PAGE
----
ERNEST HENRY POOLEY

Born: 1890, Ipswich.

Died on or since death presumed: 12th October 1916; age 26; Died of Wounds.

Residence: 22, Wells Street, St. Helen’s, Ipswich.

Enlistment Location; Ipswich.

 

Rank: Private; Service Number: 43031

Regiment: Suffolk Regiment, 7th Battalion.

Formerly 1629, Suffolk Cyclist Battalion.

 

Medals Awarded: Victory & British War.

 

Memorial Reference:

Pier & Face 1C & 2A.

Thiepval Memorial,

Somme,

France.

 

Brother to WALTER STANLEY POOLEY.

 

CENSUS

 

1891   39, Wells Street, Ipswich.

 

Ernest was a year old and living with his parents & siblings.

Charles Pooley, 37, a Painter, born Ipswich.

Alice Pooley (nee Jeffries), 37, born Harleston, Norfolk.

Sarah Agnes Pooley, 16, Mother’s Help, born Ipswich.

Ada Louisa Pooley, 14, Mother’s Help, born Ipswich.

Charles William Pooley, 12, born Ipswich.

Arthur Albert Pooley, 10, born Ipswich.

William Pooley, 7, born Ipswich.

Herbert Sydney Pooley, 5, born Ipswich.

 

1901   46, Wells Street, Ipswich.

 

Ernest was 11 years old and living with his parents & siblings.

Charles, 47, a Painter – Iron Foundry.

Alice, 47.

Ada, 24, Machine Work – Stay.

Charles, 21.

William, 17.

Herbert, 14, an Errand Boy.

Walter Stanley Pooley, 7, born Ipswich.

Hilda Maud A. Pooley, 5, born Ipswich.

 

1911   “Mary Ann of Harwich,” at Harwich Harbour, Essex.

 

Ernest was 23 years old and a member of the crew as Mate on board the “Mary Ann of Harwich” 21348, a sailing barge of 46 tonnage employed in the coastal trade, Master of the crew, 48 year old Captain George Podd born in Holbrook, Suffolk.

 

Ernest’s father, Charles Pooley died 8th February 1906, at 46, Wells Street, Ipswich. His mother, Alice Pooley died 14th July 1911, in Ipswich.

 

After the death of his parents Ernest’s sister, Ada Louisa Pooley became his next-of-kin.

 

Soldiers’ Effects to Ada L. Pooley – sister.

 

After a house clearance, Ernest’s pair of medals & Death Plaque were sold on eBay in May 2013 for £170.

 

On the 11th October the Suffolk Regiment 7th Battalion, having been allotted its task in the Battle of Transloy (already in progress) received the orders to take part in an attack on “Bayonet Trench” and “Luisenhof farm”, which had been fixed for the 12th. Going in overnight, they were heavily shelled until they occupied their assembly trenches just before dawn. All the company headquarters were in a large dugout in the sunken road leading to Guedecourt wood. After passing a reasonably quiet forenoon the battalion set out across the open at 2 pm coming immediately under a very heavy crossfire of every description, but mainly from machine guns and automatic rifles. Close to the German trenches the attack was held up by machinegun nests and wire, and waves, unable to get any further, lay down. At this juncture, remarkable bravery was displayed by several officers, non-commissioned officers, and men. Luet. Eagle is reported to have died fighting in the German first line, into which he had forced an entrance alone. 2nd Lieut. Marshall, in a shell-hole with his servant and a sergeant, was bombed and sniped all afternoon, and later killed. They were close up against the German wire but refused to go back. Captain Isham, badly wounded during the afternoon, spent the night in a shell-hole, being visited by Lieut. Bowen (himself wounded), who remained with him till dark.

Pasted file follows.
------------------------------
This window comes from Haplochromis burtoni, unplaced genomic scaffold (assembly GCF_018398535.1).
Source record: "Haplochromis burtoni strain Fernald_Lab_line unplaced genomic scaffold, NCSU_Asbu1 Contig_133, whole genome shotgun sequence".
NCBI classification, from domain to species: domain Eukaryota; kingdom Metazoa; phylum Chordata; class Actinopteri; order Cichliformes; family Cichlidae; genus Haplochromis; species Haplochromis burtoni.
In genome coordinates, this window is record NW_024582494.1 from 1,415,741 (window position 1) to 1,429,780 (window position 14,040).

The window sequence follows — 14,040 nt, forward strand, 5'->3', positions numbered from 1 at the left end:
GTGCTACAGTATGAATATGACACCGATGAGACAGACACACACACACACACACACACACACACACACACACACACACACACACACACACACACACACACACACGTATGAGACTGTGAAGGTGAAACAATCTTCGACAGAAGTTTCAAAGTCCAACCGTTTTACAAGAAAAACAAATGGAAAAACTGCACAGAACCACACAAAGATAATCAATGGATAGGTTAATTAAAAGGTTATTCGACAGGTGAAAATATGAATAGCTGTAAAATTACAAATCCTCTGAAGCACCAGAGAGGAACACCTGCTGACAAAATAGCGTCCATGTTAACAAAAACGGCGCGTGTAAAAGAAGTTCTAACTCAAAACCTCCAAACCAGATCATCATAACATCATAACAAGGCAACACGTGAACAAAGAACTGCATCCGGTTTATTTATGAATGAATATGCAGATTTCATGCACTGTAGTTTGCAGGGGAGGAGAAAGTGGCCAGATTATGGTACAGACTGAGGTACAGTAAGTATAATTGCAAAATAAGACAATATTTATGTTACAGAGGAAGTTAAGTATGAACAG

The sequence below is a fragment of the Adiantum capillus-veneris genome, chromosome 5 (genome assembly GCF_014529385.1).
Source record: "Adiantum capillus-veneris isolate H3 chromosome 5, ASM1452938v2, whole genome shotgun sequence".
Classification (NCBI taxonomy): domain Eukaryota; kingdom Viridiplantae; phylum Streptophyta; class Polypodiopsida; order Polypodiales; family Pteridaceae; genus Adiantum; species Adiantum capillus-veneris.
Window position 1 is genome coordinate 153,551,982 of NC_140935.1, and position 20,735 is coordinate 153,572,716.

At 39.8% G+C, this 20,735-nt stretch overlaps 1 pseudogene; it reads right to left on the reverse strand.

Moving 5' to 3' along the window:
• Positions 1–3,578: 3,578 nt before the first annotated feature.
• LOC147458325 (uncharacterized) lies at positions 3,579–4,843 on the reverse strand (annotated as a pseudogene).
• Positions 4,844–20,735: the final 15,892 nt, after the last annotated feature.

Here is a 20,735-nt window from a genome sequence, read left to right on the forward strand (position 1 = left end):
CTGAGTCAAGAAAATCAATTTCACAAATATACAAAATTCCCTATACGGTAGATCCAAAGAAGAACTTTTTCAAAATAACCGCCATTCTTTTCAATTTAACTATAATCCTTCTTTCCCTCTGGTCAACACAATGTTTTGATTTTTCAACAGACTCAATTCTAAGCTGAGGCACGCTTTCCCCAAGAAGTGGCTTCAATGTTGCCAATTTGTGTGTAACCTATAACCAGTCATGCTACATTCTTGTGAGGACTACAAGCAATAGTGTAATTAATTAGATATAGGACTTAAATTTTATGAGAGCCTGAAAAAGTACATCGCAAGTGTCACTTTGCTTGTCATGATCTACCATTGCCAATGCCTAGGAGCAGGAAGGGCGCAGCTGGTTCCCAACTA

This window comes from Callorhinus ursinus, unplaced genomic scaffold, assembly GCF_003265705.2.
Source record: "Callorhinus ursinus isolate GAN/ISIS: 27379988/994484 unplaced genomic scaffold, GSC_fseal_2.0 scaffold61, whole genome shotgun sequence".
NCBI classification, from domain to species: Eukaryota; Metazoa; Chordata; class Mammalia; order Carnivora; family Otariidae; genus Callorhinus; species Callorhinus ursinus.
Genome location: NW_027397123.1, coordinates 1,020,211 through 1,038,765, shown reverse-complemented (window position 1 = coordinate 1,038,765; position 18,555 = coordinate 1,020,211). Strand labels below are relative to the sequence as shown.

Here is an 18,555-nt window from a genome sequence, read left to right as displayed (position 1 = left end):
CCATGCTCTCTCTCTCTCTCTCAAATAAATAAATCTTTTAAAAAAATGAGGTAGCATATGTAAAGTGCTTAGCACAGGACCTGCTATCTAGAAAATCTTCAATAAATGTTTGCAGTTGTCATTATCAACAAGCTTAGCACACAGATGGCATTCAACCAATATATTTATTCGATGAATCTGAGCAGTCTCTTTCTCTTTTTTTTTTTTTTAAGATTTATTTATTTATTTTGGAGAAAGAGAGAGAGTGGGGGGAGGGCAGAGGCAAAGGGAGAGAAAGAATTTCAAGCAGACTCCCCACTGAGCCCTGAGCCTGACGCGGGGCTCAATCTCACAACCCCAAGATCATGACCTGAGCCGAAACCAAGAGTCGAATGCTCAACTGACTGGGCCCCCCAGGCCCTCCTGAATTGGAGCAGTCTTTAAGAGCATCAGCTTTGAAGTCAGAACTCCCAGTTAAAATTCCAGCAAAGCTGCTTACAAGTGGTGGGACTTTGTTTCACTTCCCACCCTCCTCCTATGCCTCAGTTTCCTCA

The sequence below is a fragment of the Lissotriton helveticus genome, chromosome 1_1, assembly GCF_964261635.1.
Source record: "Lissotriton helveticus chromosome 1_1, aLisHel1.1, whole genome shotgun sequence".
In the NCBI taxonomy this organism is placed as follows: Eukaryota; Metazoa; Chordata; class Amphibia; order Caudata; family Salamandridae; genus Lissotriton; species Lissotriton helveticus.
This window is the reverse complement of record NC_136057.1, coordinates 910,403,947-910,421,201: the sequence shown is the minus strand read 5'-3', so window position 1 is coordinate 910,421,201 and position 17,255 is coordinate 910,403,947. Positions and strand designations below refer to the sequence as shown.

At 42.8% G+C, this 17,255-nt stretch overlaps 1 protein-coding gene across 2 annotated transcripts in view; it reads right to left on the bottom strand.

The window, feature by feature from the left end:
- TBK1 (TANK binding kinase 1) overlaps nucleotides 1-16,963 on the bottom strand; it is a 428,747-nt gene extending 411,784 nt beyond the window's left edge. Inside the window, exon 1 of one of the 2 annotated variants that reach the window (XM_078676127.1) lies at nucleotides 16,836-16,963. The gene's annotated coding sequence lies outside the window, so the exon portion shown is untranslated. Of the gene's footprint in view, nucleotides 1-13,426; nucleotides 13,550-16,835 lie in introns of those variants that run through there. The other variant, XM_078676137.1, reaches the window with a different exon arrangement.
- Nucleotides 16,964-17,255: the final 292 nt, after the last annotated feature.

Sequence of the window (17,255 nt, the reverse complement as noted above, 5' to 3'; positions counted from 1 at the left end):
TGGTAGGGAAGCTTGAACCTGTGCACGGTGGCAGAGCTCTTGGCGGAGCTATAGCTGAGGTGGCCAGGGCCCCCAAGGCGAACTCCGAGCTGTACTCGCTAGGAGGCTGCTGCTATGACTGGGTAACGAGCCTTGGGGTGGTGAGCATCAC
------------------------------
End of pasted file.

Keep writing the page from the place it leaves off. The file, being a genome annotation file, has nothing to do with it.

The full story of this sad day, on which the 7th Battalion sustained over 500 casualties, has never been described in print. Let it suffice to say that all ranks, especially the reinforcements which recently arrived from the 6th Cyclist Battalion (becoming the 7th), acquitted themselves admirably.

The failure of the attack was due in some measure to the fact that the enemy’s wire had been only partially destroyed, and that the barrage during the launching of the attack was ineffective.

Before zero hour Captain Leith-Hay-Clarke had been twice buried by shells. Of the fourteen officers who went over the top on this occasion, all became casualties.

For his part in the action Rev. A.E Cousins, chaplain to the 7th Battalion received the Military Cross.

Lieut. Bowen, wounded for the second time in three months was also awarded the Military Cross.

Transcript from “The History of the Suffolk Regiment 1914-1927 by Lieut. Col. C.C.R Murphy.”

 

Suffolk Regiment, 7th Battalion:

Suffolk Regiment Battalion movements

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